While Android is a growing and compelling platform for mobile applications, developers still clearly prefer making iOS apps, according to brand new data published by Flurry Analytics.
The fact that nearly seven out of 10 new applications are developed for iOS devices is particularly relevant given that both Apple and Google are about to unveil new tools, bells and whistles at their annual developer conferences. Apple's WWDC begins June 11 while Google's I/O conference will be held on June 29.
Here are the key reasons why developers still prefer iOS, even as Android smartphones are owned by more consumers.
The dominance of iPads
While Amazon's Kindle Fire and the range of Samsung Galaxy devices offer up some innovations, no other tablet even comes close to the iPad. In fact, as noted by All Things D columnist John Paczkowski, the closest competitor to the new iPad are old iPads! Flurry describes it as "The Apple 2-for-1 Proposition." Developers know that if they create universal apps, then they can still reach consumers who own an Android (or other) smartphone and an iPad. There is no real market there for iPhone owners who have Android tablets. Of course, with hundreds of thousands of apps created for iPads, discoverability is a major issue. Still, it's better to have a shot in a competitive platform than have a notable app in a platform that a fraction of the population embrace.
Too many devices on too many operating systems
Although Android's newest operating system -- Ice Cream Sandwich -- has been available on handsets for nearly a year, most Android-powered smartphones still run on the earlier Gingerbread OS. Compare that to Apple. When the company presumably unveils iOS 6 next week at the WWDC, developers will know where all the action will take place. Apple has a more systematic and understandable method for new updates, which puts consumers, developers and manufacturers in sync. Google is still more wild west, where owners of presumably state-of-the-art Android devices can't update officially unless they unlock and 'root' their device. Crazy.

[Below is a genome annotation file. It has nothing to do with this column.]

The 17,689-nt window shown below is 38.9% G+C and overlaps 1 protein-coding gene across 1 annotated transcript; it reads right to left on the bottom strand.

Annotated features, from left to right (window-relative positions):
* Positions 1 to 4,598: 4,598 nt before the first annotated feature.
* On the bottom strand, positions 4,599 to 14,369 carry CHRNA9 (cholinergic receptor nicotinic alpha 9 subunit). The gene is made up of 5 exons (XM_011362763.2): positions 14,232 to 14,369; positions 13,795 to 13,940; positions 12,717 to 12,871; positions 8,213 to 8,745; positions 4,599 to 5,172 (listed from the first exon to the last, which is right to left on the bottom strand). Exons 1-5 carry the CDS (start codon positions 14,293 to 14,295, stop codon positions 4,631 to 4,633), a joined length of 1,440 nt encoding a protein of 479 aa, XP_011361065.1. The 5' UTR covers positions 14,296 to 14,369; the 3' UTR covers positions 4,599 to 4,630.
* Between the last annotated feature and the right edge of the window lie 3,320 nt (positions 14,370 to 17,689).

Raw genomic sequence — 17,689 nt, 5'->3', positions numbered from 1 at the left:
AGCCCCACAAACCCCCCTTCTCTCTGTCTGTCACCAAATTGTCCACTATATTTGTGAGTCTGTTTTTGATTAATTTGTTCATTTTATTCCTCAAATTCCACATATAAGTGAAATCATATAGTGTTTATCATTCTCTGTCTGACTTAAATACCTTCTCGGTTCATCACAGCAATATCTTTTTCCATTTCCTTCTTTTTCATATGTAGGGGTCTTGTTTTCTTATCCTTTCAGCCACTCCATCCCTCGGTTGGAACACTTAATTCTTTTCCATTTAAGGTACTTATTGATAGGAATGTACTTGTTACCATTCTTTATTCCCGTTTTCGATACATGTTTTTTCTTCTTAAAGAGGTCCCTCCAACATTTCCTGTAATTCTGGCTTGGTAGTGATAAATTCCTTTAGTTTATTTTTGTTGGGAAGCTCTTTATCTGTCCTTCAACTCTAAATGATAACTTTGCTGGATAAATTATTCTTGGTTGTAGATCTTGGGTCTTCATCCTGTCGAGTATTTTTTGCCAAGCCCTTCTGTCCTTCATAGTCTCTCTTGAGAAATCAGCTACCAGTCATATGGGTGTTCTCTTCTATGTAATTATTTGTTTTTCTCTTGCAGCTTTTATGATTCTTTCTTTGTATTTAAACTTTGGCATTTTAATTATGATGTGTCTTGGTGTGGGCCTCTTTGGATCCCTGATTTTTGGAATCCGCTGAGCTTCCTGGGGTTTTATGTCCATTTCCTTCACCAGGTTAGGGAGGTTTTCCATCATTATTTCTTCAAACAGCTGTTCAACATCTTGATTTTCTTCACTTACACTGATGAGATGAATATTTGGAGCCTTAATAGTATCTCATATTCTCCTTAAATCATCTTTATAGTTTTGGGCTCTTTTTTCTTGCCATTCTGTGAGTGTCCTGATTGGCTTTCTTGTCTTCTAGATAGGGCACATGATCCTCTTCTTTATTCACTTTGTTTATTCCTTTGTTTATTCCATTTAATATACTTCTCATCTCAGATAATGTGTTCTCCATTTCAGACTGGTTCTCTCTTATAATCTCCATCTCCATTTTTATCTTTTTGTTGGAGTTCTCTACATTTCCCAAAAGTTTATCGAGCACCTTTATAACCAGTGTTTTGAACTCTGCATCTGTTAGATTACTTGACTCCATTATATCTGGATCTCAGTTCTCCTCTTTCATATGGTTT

Further, while the iPhone has a predictable form and function (which only gets updated after Apple unveils new versions), there are dozens of Android variations. An Android developer has to account for touchscreens, slide-out keyboards, variations in camera quality, varying screen sizes and a multitude of other variables. That means Android apps are harder to develop, QA and standardize. It is also a more expensive process that can never guarantee quality across all the hardware/software permutations.
Follow the money
A combination of the issues described above, as well as the more clumsy way consumers purchase apps from Google Play and other stores (compared to the iTunes App Store) means that developers on average make four times more revenue for every user they touch on iOS compared to Android. Here you have a self-fulfilling prophecy, of sorts. Developers don't invest as much on Android because there is not as much money in it. Consumers don't embrace Android because they know the best apps are released first (and oftentimes exclusively) on iOS devices. Developers go where the consumers are.
Of course, Google will likely, eventually figure things out and at the very least have standard and sequenced OS releases. And, largely through developer payoffs (ahem, incentives) Microsoft is becoming a relevant player in the app space and recently welcomed its 100,000th app available to Windows mobile devices. With BlackBerry on the ropes, perhaps we'll see RIM acquired by Microsoft. There's no telling how a three-way race here will impact the incumbent leaders.
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